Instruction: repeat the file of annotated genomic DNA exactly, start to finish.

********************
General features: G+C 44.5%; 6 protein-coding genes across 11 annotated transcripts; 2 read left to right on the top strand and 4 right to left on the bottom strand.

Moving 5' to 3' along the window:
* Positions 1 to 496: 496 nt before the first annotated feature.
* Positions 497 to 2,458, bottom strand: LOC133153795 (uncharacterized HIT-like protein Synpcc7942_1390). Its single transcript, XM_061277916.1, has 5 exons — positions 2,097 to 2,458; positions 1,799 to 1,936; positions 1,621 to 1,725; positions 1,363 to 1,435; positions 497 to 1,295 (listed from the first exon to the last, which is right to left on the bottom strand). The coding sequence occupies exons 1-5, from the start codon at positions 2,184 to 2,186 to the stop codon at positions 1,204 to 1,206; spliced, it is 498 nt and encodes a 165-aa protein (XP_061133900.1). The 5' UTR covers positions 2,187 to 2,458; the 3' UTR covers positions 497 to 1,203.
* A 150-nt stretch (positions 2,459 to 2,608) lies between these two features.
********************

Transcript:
General features: G+C 44.5%; 6 protein-coding genes across 11 annotated transcripts; 2 read left to right on the top strand and 4 right to left on the bottom strand.

Moving 5' to 3' along the window:
* Positions 1 to 496: 496 nt before the first annotated feature.
* Positions 497 to 2,458, bottom strand: LOC133153795 (uncharacterized HIT-like protein Synpcc7942_1390). Its single transcript, XM_061277916.1, has 5 exons — positions 2,097 to 2,458; positions 1,799 to 1,936; positions 1,621 to 1,725; positions 1,363 to 1,435; positions 497 to 1,295 (listed from the first exon to the last, which is right to left on the bottom strand). The coding sequence occupies exons 1-5, from the start codon at positions 2,184 to 2,186 to the stop codon at positions 1,204 to 1,206; spliced, it is 498 nt and encodes a 165-aa protein (XP_061133900.1). The 5' UTR covers positions 2,187 to 2,458; the 3' UTR covers positions 497 to 1,203.
* A 150-nt stretch (positions 2,459 to 2,608) lies between these two features.